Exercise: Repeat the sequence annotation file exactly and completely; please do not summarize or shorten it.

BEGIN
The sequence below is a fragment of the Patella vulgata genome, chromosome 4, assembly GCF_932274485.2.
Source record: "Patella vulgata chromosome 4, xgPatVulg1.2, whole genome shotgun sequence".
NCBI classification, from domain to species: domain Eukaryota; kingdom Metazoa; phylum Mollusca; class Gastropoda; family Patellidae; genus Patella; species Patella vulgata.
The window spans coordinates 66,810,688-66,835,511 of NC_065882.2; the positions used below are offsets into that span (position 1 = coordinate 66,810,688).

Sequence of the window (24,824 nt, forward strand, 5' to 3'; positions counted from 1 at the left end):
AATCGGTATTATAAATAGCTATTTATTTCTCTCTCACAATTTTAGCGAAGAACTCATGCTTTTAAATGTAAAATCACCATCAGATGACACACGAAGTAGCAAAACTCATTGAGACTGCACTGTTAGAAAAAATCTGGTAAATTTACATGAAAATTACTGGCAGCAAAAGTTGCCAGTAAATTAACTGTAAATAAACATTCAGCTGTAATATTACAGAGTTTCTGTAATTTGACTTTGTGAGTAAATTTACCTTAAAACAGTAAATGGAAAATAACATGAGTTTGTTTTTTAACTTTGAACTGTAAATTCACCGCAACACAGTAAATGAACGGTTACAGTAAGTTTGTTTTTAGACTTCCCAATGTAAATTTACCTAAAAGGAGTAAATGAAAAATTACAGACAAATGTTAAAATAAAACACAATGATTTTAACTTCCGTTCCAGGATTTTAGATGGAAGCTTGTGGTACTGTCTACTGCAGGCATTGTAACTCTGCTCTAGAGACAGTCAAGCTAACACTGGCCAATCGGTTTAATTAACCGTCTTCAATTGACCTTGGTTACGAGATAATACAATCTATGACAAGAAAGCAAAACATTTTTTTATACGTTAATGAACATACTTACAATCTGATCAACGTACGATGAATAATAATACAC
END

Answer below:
The sequence below is a fragment of the Patella vulgata genome, chromosome 4, assembly GCF_932274485.2.
Source record: "Patella vulgata chromosome 4, xgPatVulg1.2, whole genome shotgun sequence".
NCBI classification, from domain to species: domain Eukaryota; kingdom Metazoa; phylum Mollusca; class Gastropoda; family Patellidae; genus Patella; species Patella vulgata.
The window spans coordinates 66,810,688-66,835,511 of NC_065882.2; the positions used below are offsets into that span (position 1 = coordinate 66,810,688).

Sequence of the window (24,824 nt, forward strand, 5' to 3'; positions counted from 1 at the left end):
AATCGGTATTATAAATAGCTATTTATTTCTCTCTCACAATTTTAGCGAAGAACTCATGCTTTTAAATGTAAAATCACCATCAGATGACACACGAAGTAGCAAAACTCATTGAGACTGCACTGTTAGAAAAAATCTGGTAAATTTACATGAAAATTACTGGCAGCAAAAGTTGCCAGTAAATTAACTGTAAATAAACATTCAGCTGTAATATTACAGAGTTTCTGTAATTTGACTTTGTGAGTAAATTTACCTTAAAACAGTAAATGGAAAATAACATGAGTTTGTTTTTTAACTTTGAACTGTAAATTCACCGCAACACAGTAAATGAACGGTTACAGTAAGTTTGTTTTTAGACTTCCCAATGTAAATTTACCTAAAAGGAGTAAATGAAAAATTACAGACAAATGTTAAAATAAAACACAATGATTTTAACTTCCGTTCCAGGATTTTAGATGGAAGCTTGTGGTACTGTCTACTGCAGGCATTGTAACTCTGCTCTAGAGACAGTCAAGCTAACACTGGCCAATCGGTTTAATTAACCGTCTTCAATTGACCTTGGTTACGAGATAATACAATCTATGACAAGAAAGCAAAACATTTTTTTATACGTTAATGAACATACTTACAATCTGATCAACGTACGATGAATAATAATACAC